There's nothing either new or novel in the proposition that it generally takes two to start a fight or create a deadlock.

In the case at hand it is fairly obvious that other Presidents have done a much better job than our current one in governong effectively with less than total control of both the Presidency and the Congress. Indeed divided political control of these branches of government is the rule, not the exception in our government. For his first two years Obama enjoyed a highly unusual same party majority of both houses of the Congress. His poarty has enjoyed comfortable control of the Senate throughout his first term.

That he wasted his first two years in an ineffective and expensive "stimulus" and a very fractuous fight over health care, instead of dealintg effectively with the by far most serious issue before him, namely the recovery of employment following a deep recession was simply a misjudgment on his part of major and lasting proportions. Moreover no one forced that on him - he did it himself, despite the urgings of the Republicans in the Congress.

All of this suggests the President is inept at and probably unsuited for something we generally call leadership.

I also think all the whining about the nasty opposition coming from the White House is a bit contemptable, and bespeaks the fairly shallow character of the man in charge.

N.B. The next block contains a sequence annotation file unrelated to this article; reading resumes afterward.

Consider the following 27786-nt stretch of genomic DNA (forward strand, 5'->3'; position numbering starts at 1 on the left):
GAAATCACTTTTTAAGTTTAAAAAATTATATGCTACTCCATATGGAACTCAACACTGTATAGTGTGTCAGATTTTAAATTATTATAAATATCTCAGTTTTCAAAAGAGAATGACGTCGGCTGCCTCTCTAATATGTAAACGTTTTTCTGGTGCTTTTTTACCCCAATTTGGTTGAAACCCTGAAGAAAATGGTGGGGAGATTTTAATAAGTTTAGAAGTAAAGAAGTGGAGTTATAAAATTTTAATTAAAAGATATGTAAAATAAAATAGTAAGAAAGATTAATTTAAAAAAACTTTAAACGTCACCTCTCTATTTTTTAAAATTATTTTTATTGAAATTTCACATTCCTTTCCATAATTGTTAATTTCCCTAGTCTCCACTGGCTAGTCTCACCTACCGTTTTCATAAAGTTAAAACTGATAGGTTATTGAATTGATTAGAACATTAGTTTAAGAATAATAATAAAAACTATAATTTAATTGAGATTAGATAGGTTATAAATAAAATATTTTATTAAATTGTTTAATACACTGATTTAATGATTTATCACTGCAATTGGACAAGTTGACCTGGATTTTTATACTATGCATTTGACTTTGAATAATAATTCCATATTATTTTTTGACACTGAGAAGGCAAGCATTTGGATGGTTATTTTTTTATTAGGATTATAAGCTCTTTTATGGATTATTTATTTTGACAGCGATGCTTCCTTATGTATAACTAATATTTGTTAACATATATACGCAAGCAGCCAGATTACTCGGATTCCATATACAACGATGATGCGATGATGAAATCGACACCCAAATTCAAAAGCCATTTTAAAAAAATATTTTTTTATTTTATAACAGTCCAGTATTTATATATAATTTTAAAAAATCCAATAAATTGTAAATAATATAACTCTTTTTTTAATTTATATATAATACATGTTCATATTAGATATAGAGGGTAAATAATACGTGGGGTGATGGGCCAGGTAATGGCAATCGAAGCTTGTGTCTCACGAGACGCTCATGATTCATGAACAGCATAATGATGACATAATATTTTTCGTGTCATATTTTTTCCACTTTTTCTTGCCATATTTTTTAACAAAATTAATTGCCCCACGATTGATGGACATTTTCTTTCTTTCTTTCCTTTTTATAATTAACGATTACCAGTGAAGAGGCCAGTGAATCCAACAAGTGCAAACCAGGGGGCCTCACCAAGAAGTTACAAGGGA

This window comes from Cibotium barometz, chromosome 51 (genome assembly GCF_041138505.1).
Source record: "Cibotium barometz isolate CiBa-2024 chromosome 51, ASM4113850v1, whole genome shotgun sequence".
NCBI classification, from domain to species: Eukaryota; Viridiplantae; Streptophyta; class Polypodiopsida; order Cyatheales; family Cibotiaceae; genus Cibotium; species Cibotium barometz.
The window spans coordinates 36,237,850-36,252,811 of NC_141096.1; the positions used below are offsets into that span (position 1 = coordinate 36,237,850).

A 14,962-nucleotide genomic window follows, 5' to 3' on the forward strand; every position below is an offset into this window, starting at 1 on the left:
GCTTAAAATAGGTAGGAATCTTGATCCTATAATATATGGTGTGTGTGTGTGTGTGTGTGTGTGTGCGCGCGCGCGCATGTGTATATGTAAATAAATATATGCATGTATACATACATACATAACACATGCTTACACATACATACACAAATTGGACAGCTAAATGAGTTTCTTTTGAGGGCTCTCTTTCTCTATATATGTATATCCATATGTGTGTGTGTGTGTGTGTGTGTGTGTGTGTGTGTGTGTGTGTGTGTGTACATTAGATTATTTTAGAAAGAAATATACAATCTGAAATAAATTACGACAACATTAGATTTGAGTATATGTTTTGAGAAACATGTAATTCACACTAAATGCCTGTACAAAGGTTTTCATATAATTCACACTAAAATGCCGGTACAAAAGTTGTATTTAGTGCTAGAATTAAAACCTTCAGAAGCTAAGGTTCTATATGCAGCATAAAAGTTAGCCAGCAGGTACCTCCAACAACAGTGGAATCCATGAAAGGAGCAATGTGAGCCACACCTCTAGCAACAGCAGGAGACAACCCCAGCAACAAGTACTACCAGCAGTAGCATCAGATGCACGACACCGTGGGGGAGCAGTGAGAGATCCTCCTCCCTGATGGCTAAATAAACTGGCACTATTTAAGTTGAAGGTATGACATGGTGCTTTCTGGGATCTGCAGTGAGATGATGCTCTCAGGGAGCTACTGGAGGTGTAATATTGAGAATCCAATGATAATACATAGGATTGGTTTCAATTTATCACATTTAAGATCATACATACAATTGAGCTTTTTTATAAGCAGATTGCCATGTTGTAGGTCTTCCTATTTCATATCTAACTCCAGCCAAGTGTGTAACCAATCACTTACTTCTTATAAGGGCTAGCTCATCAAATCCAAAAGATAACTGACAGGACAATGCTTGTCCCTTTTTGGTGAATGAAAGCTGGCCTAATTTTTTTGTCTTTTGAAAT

DrewDad
 
  1  
Reply Sun 2 Sep, 2012 09:54 am
@georgeob1,
georgeob1 wrote:
There's nothing either new or novel in the proposition that it generally takes two to start a fight or create a deadlock.

No, there's nothing new or novel about that observation, I just don't think it is applicable to this situation.

Actually, in retrospect, you're correct. With the rules of the Senate being what they are, it takes exactly 41 to create a deadlock. Which is very much what has been happening for the last several years.
0 Replies
 
joefromchicago
 
  8  
Reply Sun 2 Sep, 2012 10:18 am
@georgeob1,
georgeob1 wrote:
There's nothing either new or novel in the proposition that it generally takes two to start a fight or create a deadlock.

Well, given that you're wrong, I suppose there really is nothing novel about that. A deadlock is frequently the fault of one party, not both. All it takes is one party's refusal to negotiate -- that happens all the time, whether you're dealing with an intransigent foe or a recalcitrant toddler. And starting a fight is pretty easy to do unilaterally.

To suggest that both parties are equally at fault for the breakdown of the legislative process in Washington is either willfully naive or transparently disingenuous.